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I am a Sherlock Holmes fan and enjoyed the uniqueness of the 6 mysteries included in this collection. While most of the original Arthur Conan Doyle stories keep me wondering right to the end, these seemed to be a bit easier to figure out before the final "reveal", though.
I would recommend the original Sir Arthur Conan Doyle stories first, also available through Audible. Don't be misled as I was, though. There has been an error and the author is listed as Sir Arthur Conan Doyle, but it is not. These are not any of the original 56 short stories. They are based on the characters by ACD, but the stories are actually written by someone else.
Enjoy, but be aware...
15 of 15 people found this review helpful
Some contemporary writers have given us acceptable and enjoyable new stories featuring Sherlock Holmes and Dr Watson. This particular collection is very disappointing as the solutions are so glaringly obvious from early on that all mystery is lost. The performance is good but does not make up for the boredom of waiting for the ending you have foreseen. Although the likeable Dr Watson is well portrayed, he has been made to seem unbelievably gullible.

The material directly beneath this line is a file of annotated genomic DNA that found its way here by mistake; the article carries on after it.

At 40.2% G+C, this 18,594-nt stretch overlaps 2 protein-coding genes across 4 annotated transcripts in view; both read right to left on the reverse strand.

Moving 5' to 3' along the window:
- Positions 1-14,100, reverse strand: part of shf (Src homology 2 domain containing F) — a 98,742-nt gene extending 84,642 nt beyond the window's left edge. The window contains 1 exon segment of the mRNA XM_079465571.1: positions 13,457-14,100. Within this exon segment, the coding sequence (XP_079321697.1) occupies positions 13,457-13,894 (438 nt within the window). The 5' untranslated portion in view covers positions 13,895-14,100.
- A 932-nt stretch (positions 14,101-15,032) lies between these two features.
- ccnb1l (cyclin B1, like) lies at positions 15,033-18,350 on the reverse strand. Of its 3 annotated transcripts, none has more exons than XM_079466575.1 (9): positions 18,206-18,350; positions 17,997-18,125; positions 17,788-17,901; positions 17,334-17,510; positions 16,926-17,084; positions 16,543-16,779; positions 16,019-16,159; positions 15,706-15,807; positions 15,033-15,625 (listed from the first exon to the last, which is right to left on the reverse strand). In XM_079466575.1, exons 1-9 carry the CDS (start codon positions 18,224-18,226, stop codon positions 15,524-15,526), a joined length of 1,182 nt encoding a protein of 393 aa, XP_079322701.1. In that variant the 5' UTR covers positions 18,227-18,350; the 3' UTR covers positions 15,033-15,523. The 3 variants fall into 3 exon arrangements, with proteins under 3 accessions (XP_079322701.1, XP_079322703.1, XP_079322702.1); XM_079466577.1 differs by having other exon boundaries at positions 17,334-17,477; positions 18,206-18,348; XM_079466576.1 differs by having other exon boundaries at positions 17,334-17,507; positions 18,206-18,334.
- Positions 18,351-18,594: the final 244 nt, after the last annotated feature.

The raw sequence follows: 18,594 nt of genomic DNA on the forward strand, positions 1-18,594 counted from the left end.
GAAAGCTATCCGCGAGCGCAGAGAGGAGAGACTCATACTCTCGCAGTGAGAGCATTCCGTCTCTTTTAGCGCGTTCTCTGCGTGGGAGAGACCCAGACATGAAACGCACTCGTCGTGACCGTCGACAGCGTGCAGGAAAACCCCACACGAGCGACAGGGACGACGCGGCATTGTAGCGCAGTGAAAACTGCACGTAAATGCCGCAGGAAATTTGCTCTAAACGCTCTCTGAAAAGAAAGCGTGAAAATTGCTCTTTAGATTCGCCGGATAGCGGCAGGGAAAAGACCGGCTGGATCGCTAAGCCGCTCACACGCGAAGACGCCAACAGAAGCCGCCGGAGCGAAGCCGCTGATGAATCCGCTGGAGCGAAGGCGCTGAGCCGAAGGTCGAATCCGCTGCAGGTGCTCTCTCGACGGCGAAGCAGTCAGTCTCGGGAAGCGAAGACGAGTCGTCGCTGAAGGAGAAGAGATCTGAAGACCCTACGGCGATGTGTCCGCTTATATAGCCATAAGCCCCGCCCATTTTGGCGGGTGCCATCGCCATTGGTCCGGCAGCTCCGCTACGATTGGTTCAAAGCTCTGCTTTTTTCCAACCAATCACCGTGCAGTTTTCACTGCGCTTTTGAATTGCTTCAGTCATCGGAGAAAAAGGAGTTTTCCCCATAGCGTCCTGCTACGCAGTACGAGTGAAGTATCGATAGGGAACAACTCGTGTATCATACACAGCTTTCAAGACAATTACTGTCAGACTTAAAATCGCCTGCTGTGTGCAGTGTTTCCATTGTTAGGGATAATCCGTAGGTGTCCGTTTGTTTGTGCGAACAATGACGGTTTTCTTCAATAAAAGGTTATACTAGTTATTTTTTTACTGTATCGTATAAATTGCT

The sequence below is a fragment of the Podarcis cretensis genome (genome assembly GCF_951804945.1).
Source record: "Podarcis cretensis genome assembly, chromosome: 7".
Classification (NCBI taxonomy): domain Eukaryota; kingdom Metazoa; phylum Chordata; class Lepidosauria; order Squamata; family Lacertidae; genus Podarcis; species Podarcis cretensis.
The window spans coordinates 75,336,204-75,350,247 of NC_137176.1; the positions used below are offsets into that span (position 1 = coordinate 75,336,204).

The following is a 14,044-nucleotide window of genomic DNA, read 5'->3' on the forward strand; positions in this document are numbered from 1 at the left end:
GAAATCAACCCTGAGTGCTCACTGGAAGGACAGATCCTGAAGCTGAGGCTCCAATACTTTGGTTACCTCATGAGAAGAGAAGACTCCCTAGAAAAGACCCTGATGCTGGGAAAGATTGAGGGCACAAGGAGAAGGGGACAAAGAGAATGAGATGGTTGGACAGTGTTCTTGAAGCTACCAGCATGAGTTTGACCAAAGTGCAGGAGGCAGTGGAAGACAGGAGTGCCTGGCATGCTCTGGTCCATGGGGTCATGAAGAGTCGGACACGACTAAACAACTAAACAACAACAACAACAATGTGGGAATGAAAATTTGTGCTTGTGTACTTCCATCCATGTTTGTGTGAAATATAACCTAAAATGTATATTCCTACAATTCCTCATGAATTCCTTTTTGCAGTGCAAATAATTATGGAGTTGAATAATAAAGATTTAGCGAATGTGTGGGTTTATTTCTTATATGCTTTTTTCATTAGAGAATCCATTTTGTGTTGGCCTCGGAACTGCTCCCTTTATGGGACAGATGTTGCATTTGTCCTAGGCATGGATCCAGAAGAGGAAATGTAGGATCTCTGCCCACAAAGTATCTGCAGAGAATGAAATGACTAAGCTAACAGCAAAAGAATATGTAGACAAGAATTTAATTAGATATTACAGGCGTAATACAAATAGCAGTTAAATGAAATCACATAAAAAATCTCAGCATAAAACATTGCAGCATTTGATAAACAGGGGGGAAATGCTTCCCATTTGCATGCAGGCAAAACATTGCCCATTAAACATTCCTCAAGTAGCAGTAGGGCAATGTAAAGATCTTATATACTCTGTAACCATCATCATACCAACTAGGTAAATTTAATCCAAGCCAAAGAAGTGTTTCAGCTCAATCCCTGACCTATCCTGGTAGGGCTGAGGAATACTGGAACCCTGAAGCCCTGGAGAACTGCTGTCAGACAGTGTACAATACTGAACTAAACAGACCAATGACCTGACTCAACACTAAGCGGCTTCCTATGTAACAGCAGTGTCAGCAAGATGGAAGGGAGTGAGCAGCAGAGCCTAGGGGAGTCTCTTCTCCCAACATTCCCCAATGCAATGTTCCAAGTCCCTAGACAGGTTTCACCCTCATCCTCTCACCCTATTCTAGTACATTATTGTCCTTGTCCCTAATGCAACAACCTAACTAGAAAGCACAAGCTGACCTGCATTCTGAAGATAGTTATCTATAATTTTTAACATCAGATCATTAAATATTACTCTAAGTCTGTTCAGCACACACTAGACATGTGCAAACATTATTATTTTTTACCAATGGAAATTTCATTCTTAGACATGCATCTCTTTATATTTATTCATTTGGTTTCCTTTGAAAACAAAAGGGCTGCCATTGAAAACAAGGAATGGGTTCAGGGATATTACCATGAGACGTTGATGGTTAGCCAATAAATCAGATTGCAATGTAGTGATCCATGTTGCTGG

The author is John Taylor, NOT Sir Arthur Conan Doyle, as another reviewer has made clear, and this should be corrected on Audible as it is misleading.
7 of 7 people found this review helpful
On first coming across this title I had my doubts as to the attention to detail that would be paid to the original Holmes stories. However I found myself pleasently surprised as the stories, although short, are punchy ,well paced and full of the Holmes intrigue. Great performances from Henson and Callow and well written by John Taylor. more please!!
3 of 3 people found this review helpful
Many writers have attempted to produce new tales of one of the world's most famous and instantly recognisable fictional characters, though, in fairness, his "hagiographer" Watson, is equally well-known, and probably more loved.
John Taylor has managed to capture Doyle's tone and style (even better with this series than with the Railway mysteries, IMO).
He seems to have researched the period adequately, considered the geography, and avoided stretching credibility any further than did ACD himself (which does leave fair leeway, but not as much as "Sherlock Holmes vs the Martians/Dracula/Burke & Hare/Sawnie Bean" or, this is in a book not of my invention, involved in orgies in the Vatican. (The Vatican cameos" rapidly returned to Audible) There have been times long ago, that this last would have been possible, but in Holmes' time the Popes weren't orgy-minded; as ridiculous to bad-mouth them on those grounds, as to construct a book on the basis that Trump suddenly found the Damascus road, resigned from White House, donated his filthy lucre to environmental charities and went off to do social work in poor communities in Mexico.
Simon Callow & Nicky Henson do a convincing job of Holmes and Watson, though I'm not sure SC could carry it off visually, since we're conditioned to recognise Holmes from illustrations, countless film/TV productions, and Simon Callow is also so utterly wellknown, not a lanky, aquiline nosed, impassive ascetic loner...
1 of 1 people found this review helpful